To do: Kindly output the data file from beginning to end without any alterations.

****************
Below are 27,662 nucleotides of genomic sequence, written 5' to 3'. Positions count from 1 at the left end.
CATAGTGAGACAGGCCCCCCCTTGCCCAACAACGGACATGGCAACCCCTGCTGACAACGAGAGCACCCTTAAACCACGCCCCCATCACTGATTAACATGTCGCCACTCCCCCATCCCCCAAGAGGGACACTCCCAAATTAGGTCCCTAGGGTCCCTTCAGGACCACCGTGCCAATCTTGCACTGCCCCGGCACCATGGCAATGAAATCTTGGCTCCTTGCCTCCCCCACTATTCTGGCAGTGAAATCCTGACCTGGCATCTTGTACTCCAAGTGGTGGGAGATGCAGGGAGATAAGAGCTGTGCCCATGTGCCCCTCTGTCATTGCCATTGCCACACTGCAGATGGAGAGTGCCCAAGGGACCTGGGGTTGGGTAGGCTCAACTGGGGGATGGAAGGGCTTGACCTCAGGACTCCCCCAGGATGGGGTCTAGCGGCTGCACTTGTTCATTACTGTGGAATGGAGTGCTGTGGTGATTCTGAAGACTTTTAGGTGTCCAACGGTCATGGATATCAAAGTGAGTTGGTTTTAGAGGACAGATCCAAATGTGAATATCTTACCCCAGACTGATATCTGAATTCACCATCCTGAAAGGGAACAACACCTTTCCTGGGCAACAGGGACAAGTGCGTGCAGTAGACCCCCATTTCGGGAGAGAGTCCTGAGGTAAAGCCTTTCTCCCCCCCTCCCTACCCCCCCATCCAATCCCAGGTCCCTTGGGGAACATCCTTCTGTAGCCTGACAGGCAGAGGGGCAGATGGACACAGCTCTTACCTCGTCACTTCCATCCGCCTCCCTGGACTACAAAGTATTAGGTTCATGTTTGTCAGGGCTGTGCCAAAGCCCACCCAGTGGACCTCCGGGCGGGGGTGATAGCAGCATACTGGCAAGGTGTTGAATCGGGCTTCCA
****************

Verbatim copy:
Below are 27,662 nucleotides of genomic sequence, written 5' to 3'. Positions count from 1 at the left end.
CATAGTGAGACAGGCCCCCCCTTGCCCAACAACGGACATGGCAACCCCTGCTGACAACGAGAGCACCCTTAAACCACGCCCCCATCACTGATTAACATGTCGCCACTCCCCCATCCCCCAAGAGGGACACTCCCAAATTAGGTCCCTAGGGTCCCTTCAGGACCACCGTGCCAATCTTGCACTGCCCCGGCACCATGGCAATGAAATCTTGGCTCCTTGCCTCCCCCACTATTCTGGCAGTGAAATCCTGACCTGGCATCTTGTACTCCAAGTGGTGGGAGATGCAGGGAGATAAGAGCTGTGCCCATGTGCCCCTCTGTCATTGCCATTGCCACACTGCAGATGGAGAGTGCCCAAGGGACCTGGGGTTGGGTAGGCTCAACTGGGGGATGGAAGGGCTTGACCTCAGGACTCCCCCAGGATGGGGTCTAGCGGCTGCACTTGTTCATTACTGTGGAATGGAGTGCTGTGGTGATTCTGAAGACTTTTAGGTGTCCAACGGTCATGGATATCAAAGTGAGTTGGTTTTAGAGGACAGATCCAAATGTGAATATCTTACCCCAGACTGATATCTGAATTCACCATCCTGAAAGGGAACAACACCTTTCCTGGGCAACAGGGACAAGTGCGTGCAGTAGACCCCCATTTCGGGAGAGAGTCCTGAGGTAAAGCCTTTCTCCCCCCCTCCCTACCCCCCCATCCAATCCCAGGTCCCTTGGGGAACATCCTTCTGTAGCCTGACAGGCAGAGGGGCAGATGGACACAGCTCTTACCTCGTCACTTCCATCCGCCTCCCTGGACTACAAAGTATTAGGTTCATGTTTGTCAGGGCTGTGCCAAAGCCCACCCAGTGGACCTCCGGGCGGGGGTGATAGCAGCATACTGGCAAGGTGTTGAATCGGGCTTCCA